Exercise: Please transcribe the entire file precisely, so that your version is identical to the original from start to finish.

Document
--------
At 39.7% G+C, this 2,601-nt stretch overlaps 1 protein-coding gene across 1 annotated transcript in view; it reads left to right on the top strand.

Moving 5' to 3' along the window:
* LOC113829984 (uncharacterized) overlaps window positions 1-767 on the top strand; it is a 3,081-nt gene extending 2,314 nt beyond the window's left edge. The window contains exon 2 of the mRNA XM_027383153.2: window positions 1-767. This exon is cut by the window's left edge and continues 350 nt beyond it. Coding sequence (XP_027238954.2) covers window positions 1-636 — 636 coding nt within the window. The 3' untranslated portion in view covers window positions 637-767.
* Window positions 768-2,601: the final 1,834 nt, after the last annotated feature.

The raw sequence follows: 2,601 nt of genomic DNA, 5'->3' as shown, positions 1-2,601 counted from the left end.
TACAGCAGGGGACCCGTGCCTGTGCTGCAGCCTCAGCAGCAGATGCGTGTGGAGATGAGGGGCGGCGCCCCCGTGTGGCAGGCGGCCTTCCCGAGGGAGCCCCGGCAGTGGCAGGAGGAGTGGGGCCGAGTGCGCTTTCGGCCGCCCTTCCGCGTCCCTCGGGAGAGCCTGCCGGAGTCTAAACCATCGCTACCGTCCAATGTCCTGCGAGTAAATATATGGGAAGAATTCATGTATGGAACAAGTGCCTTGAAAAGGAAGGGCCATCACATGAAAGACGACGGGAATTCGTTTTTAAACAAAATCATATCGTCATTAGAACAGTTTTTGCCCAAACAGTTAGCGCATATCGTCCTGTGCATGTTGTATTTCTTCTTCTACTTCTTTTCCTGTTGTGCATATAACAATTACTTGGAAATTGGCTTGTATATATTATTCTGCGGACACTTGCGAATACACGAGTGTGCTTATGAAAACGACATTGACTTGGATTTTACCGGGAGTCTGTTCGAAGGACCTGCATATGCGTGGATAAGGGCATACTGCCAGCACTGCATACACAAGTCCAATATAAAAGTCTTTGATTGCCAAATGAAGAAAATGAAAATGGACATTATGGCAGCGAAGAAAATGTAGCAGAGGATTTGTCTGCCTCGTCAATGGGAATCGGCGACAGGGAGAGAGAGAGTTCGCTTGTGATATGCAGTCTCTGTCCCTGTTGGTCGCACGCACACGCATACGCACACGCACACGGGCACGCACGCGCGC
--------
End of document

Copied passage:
At 39.7% G+C, this 2,601-nt stretch overlaps 1 protein-coding gene across 1 annotated transcript in view; it reads left to right on the top strand.

Moving 5' to 3' along the window:
* LOC113829984 (uncharacterized) overlaps window positions 1-767 on the top strand; it is a 3,081-nt gene extending 2,314 nt beyond the window's left edge. The window contains exon 2 of the mRNA XM_027383153.2: window positions 1-767. This exon is cut by the window's left edge and continues 350 nt beyond it. Coding sequence (XP_027238954.2) covers window positions 1-636 — 636 coding nt within the window. The 3' untranslated portion in view covers window positions 637-767.
* Window positions 768-2,601: the final 1,834 nt, after the last annotated feature.

The raw sequence follows: 2,601 nt of genomic DNA, 5'->3' as shown, positions 1-2,601 counted from the left end.
TACAGCAGGGGACCCGTGCCTGTGCTGCAGCCTCAGCAGCAGATGCGTGTGGAGATGAGGGGCGGCGCCCCCGTGTGGCAGGCGGCCTTCCCGAGGGAGCCCCGGCAGTGGCAGGAGGAGTGGGGCCGAGTGCGCTTTCGGCCGCCCTTCCGCGTCCCTCGGGAGAGCCTGCCGGAGTCTAAACCATCGCTACCGTCCAATGTCCTGCGAGTAAATATATGGGAAGAATTCATGTATGGAACAAGTGCCTTGAAAAGGAAGGGCCATCACATGAAAGACGACGGGAATTCGTTTTTAAACAAAATCATATCGTCATTAGAACAGTTTTTGCCCAAACAGTTAGCGCATATCGTCCTGTGCATGTTGTATTTCTTCTTCTACTTCTTTTCCTGTTGTGCATATAACAATTACTTGGAAATTGGCTTGTATATATTATTCTGCGGACACTTGCGAATACACGAGTGTGCTTATGAAAACGACATTGACTTGGATTTTACCGGGAGTCTGTTCGAAGGACCTGCATATGCGTGGATAAGGGCATACTGCCAGCACTGCATACACAAGTCCAATATAAAAGTCTTTGATTGCCAAATGAAGAAAATGAAAATGGACATTATGGCAGCGAAGAAAATGTAGCAGAGGATTTGTCTGCCTCGTCAATGGGAATCGGCGACAGGGAGAGAGAGAGTTCGCTTGTGATATGCAGTCTCTGTCCCTGTTGGTCGCACGCACACGCATACGCACACGCACACGGGCACGCACGCGCGC